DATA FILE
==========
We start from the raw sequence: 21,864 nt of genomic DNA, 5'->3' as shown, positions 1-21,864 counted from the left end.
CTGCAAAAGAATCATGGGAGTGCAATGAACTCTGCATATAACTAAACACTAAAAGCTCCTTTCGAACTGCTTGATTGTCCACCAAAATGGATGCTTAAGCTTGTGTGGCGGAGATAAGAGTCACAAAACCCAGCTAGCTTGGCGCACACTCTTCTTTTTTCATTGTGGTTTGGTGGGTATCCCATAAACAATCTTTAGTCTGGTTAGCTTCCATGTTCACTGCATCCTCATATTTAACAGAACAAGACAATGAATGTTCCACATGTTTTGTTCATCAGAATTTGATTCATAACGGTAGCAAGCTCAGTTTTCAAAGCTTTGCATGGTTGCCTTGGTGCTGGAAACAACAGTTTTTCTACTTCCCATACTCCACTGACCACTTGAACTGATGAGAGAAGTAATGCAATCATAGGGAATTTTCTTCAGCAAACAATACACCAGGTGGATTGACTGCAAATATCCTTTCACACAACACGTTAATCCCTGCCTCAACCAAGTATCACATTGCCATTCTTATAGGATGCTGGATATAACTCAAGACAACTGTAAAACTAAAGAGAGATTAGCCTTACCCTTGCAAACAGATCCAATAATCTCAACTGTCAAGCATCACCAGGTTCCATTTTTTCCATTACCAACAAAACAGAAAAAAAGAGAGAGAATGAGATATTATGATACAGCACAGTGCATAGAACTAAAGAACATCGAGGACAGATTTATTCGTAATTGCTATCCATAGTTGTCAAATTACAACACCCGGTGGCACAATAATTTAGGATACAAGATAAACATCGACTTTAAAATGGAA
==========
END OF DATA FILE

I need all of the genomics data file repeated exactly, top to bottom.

We start from the raw sequence: 21,864 nt of genomic DNA, 5'->3' as shown, positions 1-21,864 counted from the left end.
CTGCAAAAGAATCATGGGAGTGCAATGAACTCTGCATATAACTAAACACTAAAAGCTCCTTTCGAACTGCTTGATTGTCCACCAAAATGGATGCTTAAGCTTGTGTGGCGGAGATAAGAGTCACAAAACCCAGCTAGCTTGGCGCACACTCTTCTTTTTTCATTGTGGTTTGGTGGGTATCCCATAAACAATCTTTAGTCTGGTTAGCTTCCATGTTCACTGCATCCTCATATTTAACAGAACAAGACAATGAATGTTCCACATGTTTTGTTCATCAGAATTTGATTCATAACGGTAGCAAGCTCAGTTTTCAAAGCTTTGCATGGTTGCCTTGGTGCTGGAAACAACAGTTTTTCTACTTCCCATACTCCACTGACCACTTGAACTGATGAGAGAAGTAATGCAATCATAGGGAATTTTCTTCAGCAAACAATACACCAGGTGGATTGACTGCAAATATCCTTTCACACAACACGTTAATCCCTGCCTCAACCAAGTATCACATTGCCATTCTTATAGGATGCTGGATATAACTCAAGACAACTGTAAAACTAAAGAGAGATTAGCCTTACCCTTGCAAACAGATCCAATAATCTCAACTGTCAAGCATCACCAGGTTCCATTTTTTCCATTACCAACAAAACAGAAAAAAAGAGAGAGAATGAGATATTATGATACAGCACAGTGCATAGAACTAAAGAACATCGAGGACAGATTTATTCGTAATTGCTATCCATAGTTGTCAAATTACAACACCCGGTGGCACAATAATTTAGGATACAAGATAAACATCGACTTTAAAATGGAA